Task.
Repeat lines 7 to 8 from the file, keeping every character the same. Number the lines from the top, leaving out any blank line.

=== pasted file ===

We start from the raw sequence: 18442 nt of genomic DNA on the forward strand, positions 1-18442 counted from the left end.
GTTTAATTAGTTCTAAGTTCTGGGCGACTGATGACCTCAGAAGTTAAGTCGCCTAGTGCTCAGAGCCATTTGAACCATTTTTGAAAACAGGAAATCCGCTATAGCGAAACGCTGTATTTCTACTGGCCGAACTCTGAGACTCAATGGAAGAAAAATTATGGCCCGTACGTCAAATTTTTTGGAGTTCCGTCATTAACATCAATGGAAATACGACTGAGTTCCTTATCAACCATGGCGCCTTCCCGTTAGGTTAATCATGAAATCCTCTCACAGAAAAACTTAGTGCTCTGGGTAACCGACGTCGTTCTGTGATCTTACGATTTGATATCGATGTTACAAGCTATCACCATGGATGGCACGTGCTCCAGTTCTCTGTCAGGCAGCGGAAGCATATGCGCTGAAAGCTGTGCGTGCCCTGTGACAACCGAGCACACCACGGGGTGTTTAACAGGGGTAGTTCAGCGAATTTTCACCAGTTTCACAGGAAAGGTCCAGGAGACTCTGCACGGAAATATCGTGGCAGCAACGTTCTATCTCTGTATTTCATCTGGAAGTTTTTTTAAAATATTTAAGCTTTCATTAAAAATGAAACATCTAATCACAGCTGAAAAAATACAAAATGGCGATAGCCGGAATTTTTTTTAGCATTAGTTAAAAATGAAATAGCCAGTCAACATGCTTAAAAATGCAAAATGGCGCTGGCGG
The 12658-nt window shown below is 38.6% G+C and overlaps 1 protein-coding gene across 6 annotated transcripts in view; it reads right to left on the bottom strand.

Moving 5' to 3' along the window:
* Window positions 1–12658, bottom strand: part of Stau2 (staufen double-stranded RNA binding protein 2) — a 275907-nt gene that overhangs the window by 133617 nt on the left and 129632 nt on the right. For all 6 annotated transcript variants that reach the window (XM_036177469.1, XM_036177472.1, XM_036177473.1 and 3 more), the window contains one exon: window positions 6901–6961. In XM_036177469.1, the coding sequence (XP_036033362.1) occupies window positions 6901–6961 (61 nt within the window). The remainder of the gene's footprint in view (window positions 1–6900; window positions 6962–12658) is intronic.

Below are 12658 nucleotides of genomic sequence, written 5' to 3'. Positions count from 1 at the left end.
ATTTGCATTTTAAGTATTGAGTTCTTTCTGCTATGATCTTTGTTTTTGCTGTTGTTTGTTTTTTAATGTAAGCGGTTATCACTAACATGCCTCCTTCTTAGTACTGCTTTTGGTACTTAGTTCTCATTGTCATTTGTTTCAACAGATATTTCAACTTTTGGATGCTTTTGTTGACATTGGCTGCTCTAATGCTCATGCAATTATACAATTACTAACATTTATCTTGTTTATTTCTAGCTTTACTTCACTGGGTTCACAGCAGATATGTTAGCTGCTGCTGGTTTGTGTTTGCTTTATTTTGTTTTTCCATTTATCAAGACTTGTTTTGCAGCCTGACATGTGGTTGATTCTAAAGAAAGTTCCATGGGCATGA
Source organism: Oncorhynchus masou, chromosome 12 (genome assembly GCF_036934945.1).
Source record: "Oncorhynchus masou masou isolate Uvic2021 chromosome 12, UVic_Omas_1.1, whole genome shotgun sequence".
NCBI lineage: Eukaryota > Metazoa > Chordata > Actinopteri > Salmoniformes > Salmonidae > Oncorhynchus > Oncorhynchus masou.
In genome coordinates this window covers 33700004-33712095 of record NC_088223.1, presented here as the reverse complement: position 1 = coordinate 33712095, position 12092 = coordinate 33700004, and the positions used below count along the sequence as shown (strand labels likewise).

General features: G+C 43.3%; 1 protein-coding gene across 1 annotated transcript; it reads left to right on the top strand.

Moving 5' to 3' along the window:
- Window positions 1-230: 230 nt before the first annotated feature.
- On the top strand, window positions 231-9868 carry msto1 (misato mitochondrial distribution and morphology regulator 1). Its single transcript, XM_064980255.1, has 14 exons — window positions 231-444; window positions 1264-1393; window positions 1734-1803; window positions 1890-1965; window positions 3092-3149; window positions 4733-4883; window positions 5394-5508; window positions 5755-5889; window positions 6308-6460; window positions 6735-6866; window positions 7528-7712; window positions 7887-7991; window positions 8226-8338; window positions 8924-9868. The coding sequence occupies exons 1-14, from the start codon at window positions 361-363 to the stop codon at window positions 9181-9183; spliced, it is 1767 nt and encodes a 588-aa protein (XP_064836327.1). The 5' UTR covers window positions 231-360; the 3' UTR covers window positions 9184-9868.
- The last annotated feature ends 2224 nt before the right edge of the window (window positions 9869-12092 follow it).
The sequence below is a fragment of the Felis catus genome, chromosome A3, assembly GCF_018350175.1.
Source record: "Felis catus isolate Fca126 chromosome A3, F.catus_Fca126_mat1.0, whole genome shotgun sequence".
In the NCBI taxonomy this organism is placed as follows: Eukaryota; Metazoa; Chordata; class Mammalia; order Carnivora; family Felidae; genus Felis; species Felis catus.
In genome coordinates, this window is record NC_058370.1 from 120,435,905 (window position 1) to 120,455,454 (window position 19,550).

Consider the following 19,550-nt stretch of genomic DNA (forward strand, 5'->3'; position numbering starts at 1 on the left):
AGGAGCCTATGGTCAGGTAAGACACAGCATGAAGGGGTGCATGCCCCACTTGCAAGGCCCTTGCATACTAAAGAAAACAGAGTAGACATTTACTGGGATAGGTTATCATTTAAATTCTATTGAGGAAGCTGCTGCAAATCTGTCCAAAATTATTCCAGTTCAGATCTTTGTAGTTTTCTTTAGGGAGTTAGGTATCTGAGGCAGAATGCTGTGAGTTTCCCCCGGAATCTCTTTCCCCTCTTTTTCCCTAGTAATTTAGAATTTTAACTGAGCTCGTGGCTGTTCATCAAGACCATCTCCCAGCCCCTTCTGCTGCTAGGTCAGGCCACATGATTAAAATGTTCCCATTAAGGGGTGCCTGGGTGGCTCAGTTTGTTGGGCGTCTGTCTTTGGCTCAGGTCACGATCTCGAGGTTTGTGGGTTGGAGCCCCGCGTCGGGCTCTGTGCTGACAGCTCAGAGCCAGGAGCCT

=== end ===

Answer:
ATTTGCATTTTAAGTATTGAGTTCTTTCTGCTATGATCTTTGTTTTTGCTGTTGTTTGTTTTTTAATGTAAGCGGTTATCACTAACATGCCTCCTTCTTAGTACTGCTTTTGGTACTTAGTTCTCATTGTCATTTGTTTCAACAGATATTTCAACTTTTGGATGCTTTTGTTGACATTGGCTGCTCTAATGCTCATGCAATTATACAATTACTAACATTTATCTTGTTTATTTCTAGCTTTACTTCACTGGGTTCACAGCAGATATGTTAGCTGCTGCTGGTTTGTGTTTGCTTTATTTTGTTTTTCCATTTATCAAGACTTGTTTTGCAGCCTGACATGTGGTTGATTCTAAAGAAAGTTCCATGGGCATGA
Source organism: Oncorhynchus masou, chromosome 12 (genome assembly GCF_036934945.1).